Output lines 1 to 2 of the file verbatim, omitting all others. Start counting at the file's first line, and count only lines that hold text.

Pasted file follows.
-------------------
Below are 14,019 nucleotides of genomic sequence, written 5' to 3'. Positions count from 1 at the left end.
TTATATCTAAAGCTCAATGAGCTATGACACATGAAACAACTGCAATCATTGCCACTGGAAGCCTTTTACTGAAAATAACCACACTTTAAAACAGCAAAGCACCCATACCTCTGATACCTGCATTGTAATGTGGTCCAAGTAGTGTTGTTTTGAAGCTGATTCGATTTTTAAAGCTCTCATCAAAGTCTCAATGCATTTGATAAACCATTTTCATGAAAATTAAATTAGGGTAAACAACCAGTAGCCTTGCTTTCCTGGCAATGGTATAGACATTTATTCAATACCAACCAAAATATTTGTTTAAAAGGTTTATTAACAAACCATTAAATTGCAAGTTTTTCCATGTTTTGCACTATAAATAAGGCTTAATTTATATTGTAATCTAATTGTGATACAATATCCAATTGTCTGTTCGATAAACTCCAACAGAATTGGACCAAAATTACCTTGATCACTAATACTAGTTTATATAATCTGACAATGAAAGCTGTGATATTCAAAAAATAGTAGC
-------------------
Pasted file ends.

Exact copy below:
Below are 14,019 nucleotides of genomic sequence, written 5' to 3'. Positions count from 1 at the left end.
TTATATCTAAAGCTCAATGAGCTATGACACATGAAACAACTGCAATCATTGCCACTGGAAGCCTTTTACTGAAAATAACCACACTTTAAAACAGCAAAGCACCCATACCTCTGATACCTGCATTGTAATGTGGTCCAAGTAGTGTTGTTTTGAAGCTGATTCGATTTTTAAAGCTCTCATCAAAGTCTCAATGCATTTGATAAACCATTTTCATGAAAATTAAATTAGGGTAAACAACCAGTAGCCTTGCTTTCCTGGCAATGGTATAGACATTTATTCAATACCAACCAAAATATTTGTTTAAAAGGTTTATTAACAAACCATTAAATTGCAAGTTTTTCCATGTTTTGCACTATAAATAAGGCTTAATTTATATTGTAATCTAATTGTGATACAATATCCAATTGTCTGTTCGATAAACTCCAACAGAATTGGACCAAAATTACCTTGATCACTAATACTAGTTTATATAATCTGACAATGAAAGCTGTGATATTCAAAAAATAGTAGC